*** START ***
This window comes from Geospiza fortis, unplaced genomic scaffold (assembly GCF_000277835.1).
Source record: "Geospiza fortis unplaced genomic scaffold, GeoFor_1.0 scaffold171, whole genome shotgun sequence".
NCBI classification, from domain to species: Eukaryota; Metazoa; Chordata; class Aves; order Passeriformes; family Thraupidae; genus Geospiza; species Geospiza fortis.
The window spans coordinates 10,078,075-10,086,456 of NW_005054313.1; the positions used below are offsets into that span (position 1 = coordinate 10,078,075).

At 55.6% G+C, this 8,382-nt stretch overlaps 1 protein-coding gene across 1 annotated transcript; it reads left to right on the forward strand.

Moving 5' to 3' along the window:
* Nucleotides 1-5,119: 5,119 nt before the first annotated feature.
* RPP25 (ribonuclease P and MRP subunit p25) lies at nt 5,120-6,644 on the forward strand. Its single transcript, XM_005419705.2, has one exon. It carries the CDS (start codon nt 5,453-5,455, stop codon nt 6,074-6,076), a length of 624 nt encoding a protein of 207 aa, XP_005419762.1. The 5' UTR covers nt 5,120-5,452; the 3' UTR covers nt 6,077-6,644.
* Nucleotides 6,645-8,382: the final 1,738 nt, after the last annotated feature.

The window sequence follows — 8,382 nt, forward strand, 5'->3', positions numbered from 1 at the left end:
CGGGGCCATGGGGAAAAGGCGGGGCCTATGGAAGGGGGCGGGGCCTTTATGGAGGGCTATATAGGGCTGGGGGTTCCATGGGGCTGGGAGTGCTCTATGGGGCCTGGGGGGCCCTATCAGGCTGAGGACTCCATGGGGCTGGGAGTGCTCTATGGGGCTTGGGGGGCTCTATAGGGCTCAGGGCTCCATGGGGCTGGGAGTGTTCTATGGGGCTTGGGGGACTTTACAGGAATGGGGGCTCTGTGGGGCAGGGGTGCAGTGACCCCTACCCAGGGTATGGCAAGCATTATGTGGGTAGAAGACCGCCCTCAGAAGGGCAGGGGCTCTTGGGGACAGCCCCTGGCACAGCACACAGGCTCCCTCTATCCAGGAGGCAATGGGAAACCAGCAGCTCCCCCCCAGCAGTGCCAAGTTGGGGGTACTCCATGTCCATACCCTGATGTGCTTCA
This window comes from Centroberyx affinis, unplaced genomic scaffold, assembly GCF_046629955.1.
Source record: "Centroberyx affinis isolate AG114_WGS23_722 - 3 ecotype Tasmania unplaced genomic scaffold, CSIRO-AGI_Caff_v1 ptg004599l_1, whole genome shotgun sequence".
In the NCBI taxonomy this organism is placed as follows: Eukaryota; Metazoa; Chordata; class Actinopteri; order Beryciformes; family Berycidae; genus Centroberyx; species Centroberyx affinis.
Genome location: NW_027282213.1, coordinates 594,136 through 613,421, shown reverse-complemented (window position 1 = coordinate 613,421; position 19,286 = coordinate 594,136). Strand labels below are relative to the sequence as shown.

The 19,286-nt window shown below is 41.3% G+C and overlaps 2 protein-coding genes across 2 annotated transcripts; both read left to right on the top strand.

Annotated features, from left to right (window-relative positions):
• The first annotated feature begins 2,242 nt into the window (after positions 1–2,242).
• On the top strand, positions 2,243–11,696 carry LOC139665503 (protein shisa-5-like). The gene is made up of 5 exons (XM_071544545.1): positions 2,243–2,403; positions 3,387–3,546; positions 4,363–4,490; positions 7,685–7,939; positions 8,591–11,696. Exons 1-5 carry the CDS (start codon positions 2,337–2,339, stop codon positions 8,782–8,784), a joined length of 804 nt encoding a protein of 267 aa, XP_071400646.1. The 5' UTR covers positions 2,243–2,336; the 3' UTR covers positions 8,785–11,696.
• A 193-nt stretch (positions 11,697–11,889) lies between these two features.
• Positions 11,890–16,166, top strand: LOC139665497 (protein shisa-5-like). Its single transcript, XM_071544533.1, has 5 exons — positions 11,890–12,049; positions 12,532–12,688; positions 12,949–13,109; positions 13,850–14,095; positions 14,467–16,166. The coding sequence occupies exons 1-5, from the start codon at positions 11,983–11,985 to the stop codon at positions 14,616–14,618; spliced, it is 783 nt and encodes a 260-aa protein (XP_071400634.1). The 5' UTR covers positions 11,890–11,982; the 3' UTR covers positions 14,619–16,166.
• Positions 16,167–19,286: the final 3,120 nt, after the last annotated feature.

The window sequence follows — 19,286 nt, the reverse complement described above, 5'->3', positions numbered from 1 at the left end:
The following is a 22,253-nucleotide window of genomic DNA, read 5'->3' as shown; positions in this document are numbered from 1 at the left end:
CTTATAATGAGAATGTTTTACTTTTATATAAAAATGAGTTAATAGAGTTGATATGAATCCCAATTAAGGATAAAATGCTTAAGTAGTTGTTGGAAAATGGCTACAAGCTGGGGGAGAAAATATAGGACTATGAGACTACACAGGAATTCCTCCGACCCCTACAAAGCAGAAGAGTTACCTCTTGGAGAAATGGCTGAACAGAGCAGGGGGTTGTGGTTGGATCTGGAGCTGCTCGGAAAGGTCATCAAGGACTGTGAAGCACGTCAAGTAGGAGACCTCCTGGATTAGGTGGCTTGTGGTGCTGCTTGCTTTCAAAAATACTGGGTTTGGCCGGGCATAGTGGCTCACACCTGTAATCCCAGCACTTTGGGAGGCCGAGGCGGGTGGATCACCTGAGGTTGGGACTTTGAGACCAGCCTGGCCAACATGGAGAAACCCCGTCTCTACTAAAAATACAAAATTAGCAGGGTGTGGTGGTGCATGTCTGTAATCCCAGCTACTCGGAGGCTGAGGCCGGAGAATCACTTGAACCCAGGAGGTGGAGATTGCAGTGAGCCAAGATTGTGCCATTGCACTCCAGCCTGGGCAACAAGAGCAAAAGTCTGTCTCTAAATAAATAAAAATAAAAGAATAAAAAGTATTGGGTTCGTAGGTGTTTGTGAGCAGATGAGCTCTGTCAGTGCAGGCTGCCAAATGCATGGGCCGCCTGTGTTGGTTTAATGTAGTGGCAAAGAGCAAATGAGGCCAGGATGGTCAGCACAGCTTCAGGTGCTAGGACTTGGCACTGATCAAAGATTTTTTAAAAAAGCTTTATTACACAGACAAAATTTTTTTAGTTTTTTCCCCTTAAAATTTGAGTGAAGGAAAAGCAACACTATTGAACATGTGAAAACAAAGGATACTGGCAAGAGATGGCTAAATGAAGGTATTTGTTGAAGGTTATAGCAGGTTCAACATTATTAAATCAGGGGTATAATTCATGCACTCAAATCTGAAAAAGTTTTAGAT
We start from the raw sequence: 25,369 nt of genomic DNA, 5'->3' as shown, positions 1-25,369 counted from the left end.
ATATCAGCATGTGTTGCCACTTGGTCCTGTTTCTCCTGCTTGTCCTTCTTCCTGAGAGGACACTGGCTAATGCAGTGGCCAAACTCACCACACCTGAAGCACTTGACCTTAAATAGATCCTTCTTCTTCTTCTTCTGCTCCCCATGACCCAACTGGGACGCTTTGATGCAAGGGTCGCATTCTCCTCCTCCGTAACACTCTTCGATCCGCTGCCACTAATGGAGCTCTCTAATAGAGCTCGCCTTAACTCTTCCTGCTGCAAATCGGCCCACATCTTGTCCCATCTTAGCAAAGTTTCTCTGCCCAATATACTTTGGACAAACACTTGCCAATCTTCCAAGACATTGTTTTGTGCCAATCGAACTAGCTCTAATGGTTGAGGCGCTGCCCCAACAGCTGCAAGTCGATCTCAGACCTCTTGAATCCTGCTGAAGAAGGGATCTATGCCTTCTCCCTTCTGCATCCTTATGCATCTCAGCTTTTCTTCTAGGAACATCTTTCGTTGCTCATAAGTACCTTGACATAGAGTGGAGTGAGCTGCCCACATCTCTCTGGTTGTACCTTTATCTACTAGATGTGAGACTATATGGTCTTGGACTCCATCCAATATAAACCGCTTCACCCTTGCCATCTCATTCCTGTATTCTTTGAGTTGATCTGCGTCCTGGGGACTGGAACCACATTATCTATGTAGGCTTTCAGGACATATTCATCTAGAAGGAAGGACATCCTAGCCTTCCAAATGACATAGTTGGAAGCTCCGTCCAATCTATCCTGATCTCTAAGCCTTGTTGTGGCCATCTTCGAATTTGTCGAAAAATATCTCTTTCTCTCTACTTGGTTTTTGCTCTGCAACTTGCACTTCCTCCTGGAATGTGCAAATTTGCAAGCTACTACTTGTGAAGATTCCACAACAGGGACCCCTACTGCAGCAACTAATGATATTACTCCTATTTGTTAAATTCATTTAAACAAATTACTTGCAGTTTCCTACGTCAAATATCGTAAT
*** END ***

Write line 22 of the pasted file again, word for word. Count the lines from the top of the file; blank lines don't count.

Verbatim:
• Positions 16,167–19,286: the final 3,120 nt, after the last annotated feature.